bothered to retype the default rejection letter again.
- But it gets better, because behind the
meaningless rejection letter that I had included a SASE (that's a
self-addressed stamped envelope you young'ins) to receive (and
therefore had paid to receive) was copy of a copy of some generic
writing advice provided in checklist form that may or may not have
applied to me.
I may use too many commas... or too few.
My sentences might be too long... or too
So I guess, in retrospect, the advice
was probably spot-on, the cheat sheet having covered every possible
iteration of the writing experience.
All the same, it would have been nice if
the editor (or someone) had bothered to highlight one of the pieces of
advice. But then, that would have required thought.
Or more importantly, it would have required someone actually taking the
time to read my manuscript (or even just the first page of
it). And quite frankly, I have my doubts as to whether anyone
had bothered to read that particular submission and whether submissions
in general get read on anything resembling a regular basis.
It's a Numbers Game (and/or a case of the blind leading the blind. Seriously, my vision sucks.) I've been told that some magazines get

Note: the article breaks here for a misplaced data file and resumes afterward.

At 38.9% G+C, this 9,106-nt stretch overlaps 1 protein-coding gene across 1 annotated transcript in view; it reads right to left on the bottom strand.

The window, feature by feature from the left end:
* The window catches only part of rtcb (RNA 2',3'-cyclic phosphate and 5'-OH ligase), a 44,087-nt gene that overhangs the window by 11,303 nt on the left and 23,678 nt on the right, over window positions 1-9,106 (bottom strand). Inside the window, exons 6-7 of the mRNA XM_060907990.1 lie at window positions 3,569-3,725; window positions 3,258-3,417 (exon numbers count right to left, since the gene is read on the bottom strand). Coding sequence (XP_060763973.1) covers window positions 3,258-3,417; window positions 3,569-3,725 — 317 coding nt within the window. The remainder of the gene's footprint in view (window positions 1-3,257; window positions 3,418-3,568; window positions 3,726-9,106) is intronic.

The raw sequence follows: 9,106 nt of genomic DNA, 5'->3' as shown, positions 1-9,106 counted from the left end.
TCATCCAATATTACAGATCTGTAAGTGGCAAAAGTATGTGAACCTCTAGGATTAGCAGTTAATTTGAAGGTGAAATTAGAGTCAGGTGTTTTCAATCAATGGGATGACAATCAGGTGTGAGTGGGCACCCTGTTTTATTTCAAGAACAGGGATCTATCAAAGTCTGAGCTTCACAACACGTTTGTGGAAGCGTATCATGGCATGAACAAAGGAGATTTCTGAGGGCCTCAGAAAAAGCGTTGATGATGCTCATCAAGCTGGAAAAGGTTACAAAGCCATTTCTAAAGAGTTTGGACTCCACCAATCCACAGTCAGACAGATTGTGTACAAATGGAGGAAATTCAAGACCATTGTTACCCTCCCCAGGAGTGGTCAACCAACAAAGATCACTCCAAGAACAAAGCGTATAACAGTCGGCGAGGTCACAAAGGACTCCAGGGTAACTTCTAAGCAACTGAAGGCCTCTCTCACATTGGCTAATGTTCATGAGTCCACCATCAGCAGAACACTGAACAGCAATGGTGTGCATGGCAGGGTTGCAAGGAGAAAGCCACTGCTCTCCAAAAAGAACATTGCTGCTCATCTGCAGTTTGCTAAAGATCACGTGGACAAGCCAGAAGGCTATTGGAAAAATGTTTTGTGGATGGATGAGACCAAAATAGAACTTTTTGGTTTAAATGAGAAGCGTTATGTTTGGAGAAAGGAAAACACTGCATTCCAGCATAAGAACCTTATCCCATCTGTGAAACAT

upwards of a thousand submissions a month and sometimes all those
submissions are for a single spot in the magazine. (The
submission number might actually be more like ten thousand at some
places. True, I don't know the exact number. But I
am led to believe that it is quite a large number).
And that alone seems like pretty bad
odds (1 in 1000 or 1 in 10,000), but it only gets worse. You
see, in your typical month, that one lone spot for a fiction story is
going to go to an established author, so really two, three, and four
months of unsolicited submissions are all vying for that one spot in
the magazine that is available not once every month, but once every
quarter. Whatever the exact odds, you can bet it's an extreme
And then add to all that the fact that
the guy (or gal) reading the slush pile (as it is called) isn't making
a lot of money, isn't really expected (or expecting) to find anything
of value in the pile, and is perhaps motivated to throw out the entire
lot of unsolicited material (hook line and sinker) because they already
have a story in mind for the next opening in the magazine (a little
piece either they or one of their friends wrote). I mean,